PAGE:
Customs Clearance Stories from the Gallagher Archives.
Oh, Yuck! (Or, Why We Appreciate U.S. Government Regulations)
As customs brokers, our role is to present import shipments to U.S. Customs & Border Protection for clearance into the U.S. In that process, we also notify any other government agency that may regulate any specific product. For example, all items for human consumption must also be released by the U.S. Food & Drug Administration.
This is an old story, but it illustrates a truth that is very valid today. Years ago while working as a customs broker in Seattle we were to clear a shipment of canned mushrooms imported by a client in New York City. After presenting the documents for this shipment to the FDA they informed us they would examine the shipment. When they examined the merchandise they took some sample cans of mushrooms and forwarded them to their laboratory for analysis. In the meantime they put a “hold” on the shipment.
Of course our client in New York was irate at the delay. This client insisted we do everything possible to push the FDA for a fast release, as they had orders to fill from this shipment.
A few days later we received the results from the FDA lab: the mushrooms contained microscopic maggots and would be refused admission into the U.S. We called our client in New York to advise him of this fact, and he promptly went from irate to ballistic. His first reaction was to ask, “What will it take to get his shipment into the U.S.?” Who knows what he had in mind with such a question. We told him there was no way he was getting this shipment into the U.S. He responded by saying to wait and he would be in touch.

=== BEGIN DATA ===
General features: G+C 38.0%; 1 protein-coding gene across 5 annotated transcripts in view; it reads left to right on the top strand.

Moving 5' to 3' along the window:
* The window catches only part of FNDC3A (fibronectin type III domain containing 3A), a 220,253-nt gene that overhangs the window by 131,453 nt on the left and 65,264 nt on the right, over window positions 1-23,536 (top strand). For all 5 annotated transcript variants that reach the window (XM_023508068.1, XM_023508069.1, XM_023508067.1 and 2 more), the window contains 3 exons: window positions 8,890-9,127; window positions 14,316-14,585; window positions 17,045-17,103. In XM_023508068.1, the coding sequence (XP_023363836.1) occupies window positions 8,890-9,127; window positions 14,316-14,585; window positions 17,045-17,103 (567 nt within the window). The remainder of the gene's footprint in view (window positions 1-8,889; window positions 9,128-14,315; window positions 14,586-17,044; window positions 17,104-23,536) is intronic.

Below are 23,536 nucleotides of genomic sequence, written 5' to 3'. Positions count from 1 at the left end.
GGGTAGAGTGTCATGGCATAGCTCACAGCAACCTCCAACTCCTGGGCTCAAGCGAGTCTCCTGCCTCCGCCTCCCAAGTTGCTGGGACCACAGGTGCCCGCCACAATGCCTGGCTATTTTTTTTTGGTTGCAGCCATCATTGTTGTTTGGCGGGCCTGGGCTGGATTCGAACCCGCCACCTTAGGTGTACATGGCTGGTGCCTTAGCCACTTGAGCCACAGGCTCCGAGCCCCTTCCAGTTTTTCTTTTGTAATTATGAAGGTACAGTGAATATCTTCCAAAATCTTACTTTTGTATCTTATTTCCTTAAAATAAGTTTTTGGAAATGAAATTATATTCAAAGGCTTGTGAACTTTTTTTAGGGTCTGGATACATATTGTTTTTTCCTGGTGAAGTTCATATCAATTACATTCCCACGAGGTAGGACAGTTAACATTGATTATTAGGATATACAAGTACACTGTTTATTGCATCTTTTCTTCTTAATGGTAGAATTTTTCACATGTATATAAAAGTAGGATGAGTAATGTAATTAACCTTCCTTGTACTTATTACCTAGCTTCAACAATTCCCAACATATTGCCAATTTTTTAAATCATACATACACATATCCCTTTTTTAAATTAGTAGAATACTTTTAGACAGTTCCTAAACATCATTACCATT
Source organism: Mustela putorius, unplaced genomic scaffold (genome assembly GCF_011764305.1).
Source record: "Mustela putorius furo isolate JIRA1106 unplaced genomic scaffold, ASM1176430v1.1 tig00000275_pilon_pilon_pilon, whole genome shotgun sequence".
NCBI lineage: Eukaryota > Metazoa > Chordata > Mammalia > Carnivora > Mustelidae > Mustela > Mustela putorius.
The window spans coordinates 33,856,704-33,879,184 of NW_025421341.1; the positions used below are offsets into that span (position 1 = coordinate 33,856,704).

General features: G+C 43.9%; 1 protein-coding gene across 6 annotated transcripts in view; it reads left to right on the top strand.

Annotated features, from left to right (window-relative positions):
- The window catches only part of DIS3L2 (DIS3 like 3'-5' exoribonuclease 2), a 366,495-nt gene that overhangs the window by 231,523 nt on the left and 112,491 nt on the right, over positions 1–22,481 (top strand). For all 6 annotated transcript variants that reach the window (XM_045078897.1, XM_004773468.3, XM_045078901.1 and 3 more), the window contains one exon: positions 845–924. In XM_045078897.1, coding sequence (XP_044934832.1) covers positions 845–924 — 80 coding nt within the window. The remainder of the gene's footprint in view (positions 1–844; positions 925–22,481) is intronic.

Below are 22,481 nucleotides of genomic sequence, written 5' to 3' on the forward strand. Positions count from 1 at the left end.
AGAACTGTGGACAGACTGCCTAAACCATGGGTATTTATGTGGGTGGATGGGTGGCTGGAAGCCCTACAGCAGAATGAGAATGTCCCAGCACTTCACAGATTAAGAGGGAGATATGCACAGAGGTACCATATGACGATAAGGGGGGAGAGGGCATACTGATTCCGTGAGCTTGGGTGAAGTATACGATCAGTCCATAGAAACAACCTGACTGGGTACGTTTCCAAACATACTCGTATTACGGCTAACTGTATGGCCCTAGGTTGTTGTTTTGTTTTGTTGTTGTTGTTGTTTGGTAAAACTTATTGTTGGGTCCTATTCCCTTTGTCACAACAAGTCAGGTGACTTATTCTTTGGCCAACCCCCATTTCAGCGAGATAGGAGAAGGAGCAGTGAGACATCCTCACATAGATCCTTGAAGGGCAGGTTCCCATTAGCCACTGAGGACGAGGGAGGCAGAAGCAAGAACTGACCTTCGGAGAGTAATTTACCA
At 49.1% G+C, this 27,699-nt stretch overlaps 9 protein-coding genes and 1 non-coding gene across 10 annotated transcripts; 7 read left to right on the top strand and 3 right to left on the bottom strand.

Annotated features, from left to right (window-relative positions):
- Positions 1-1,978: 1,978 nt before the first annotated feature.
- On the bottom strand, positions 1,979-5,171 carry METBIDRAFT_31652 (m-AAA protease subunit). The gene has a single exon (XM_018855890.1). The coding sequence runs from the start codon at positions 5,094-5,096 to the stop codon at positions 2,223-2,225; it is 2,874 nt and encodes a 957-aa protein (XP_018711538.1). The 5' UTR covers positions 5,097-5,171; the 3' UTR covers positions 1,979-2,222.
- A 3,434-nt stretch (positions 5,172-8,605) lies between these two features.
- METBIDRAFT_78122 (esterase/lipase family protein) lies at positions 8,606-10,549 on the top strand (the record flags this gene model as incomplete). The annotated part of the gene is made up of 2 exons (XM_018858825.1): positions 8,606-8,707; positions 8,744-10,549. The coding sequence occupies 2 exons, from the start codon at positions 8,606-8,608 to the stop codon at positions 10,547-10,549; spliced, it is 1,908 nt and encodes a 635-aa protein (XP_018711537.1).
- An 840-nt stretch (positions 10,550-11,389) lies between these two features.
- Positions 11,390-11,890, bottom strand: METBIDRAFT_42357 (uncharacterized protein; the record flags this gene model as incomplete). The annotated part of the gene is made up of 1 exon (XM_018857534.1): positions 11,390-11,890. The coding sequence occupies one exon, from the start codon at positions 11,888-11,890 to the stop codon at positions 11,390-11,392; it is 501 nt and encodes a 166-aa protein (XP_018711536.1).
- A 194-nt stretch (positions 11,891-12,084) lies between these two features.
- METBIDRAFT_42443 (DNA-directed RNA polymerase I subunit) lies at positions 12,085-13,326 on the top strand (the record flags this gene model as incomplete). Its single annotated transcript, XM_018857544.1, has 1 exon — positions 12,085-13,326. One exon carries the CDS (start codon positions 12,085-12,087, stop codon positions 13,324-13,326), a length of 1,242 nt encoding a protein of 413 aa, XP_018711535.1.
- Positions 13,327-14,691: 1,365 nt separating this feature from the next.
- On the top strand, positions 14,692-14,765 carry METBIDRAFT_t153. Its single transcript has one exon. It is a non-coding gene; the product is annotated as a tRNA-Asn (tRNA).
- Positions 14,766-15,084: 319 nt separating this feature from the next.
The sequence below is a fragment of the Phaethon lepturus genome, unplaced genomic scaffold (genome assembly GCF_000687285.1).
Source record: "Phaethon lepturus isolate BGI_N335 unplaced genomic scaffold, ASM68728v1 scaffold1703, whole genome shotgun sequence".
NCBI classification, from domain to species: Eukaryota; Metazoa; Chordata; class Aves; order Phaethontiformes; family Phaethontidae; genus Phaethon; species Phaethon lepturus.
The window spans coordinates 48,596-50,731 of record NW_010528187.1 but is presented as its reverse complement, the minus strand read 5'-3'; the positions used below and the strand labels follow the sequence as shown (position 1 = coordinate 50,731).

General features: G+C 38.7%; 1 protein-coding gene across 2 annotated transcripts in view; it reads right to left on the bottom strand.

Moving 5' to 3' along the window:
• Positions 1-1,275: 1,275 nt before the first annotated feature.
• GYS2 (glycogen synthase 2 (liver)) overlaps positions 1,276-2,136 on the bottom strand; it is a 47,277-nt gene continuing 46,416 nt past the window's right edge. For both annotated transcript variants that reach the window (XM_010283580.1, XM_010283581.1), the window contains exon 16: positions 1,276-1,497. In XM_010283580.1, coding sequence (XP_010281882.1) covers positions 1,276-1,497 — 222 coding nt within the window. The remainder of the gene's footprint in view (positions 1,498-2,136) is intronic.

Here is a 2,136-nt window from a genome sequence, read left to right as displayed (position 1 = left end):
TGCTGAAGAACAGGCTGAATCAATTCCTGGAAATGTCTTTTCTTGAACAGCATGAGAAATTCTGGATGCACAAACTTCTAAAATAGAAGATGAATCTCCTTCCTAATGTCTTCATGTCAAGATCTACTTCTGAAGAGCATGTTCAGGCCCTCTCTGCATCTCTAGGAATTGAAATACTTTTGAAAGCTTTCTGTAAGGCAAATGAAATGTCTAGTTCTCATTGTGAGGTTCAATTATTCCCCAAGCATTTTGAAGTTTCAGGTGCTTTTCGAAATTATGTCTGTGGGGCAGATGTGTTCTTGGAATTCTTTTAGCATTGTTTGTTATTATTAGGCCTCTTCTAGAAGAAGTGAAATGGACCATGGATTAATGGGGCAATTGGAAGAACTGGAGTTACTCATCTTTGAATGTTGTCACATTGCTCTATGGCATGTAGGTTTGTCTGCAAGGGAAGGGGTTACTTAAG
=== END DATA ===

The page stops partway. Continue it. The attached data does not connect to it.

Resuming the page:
After several days our client in New York called to say, “Here is the address in another country where you are to send this shipment of canned mushrooms.” We never heard any more about the shipment after it was exported, but we can’t help but assume this shipment of mushrooms (microscopic maggots and all) were sold and consumed by unsuspecting citizens of some other country. Yuck!
Since that time all of us at Gallagher have been extra appreciative of the good work our government does for us in protecting us from impure, unhealthy or dangerous goods. We all chafe at the work involved in notifying these agencies, and the delays and expense they can cause. But in the end, we are all better off for it in so many ways. And the next time you eat imported mushrooms, you can feel confident that they are clean and wholesome because our government is watching to ensure they are.